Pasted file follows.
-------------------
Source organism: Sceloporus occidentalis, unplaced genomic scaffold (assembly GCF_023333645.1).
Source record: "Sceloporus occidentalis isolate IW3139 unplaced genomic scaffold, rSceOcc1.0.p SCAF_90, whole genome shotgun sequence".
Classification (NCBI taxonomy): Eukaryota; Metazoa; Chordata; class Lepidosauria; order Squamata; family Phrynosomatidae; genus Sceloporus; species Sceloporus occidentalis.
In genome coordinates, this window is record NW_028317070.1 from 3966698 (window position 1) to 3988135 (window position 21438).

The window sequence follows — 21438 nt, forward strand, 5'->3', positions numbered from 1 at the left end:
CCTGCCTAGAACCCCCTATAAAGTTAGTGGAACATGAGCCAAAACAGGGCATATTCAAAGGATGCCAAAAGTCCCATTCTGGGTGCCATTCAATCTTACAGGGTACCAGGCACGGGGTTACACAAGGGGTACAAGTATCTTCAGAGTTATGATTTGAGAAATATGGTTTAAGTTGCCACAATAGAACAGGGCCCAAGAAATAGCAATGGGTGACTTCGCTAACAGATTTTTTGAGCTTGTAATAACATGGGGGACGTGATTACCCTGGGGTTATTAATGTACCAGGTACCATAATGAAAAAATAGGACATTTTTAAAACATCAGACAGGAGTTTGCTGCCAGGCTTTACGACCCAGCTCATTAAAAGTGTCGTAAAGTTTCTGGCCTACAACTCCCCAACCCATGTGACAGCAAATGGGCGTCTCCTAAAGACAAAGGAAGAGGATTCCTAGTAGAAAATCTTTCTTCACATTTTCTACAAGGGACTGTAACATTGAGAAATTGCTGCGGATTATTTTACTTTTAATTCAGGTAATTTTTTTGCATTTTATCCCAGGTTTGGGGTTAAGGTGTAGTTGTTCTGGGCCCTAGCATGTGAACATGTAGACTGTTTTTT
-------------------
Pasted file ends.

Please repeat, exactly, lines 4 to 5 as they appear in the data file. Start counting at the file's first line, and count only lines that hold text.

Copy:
In genome coordinates, this window is record NW_028317070.1 from 3966698 (window position 1) to 3988135 (window position 21438).

The window sequence follows — 21438 nt, forward strand, 5'->3', positions numbered from 1 at the left end: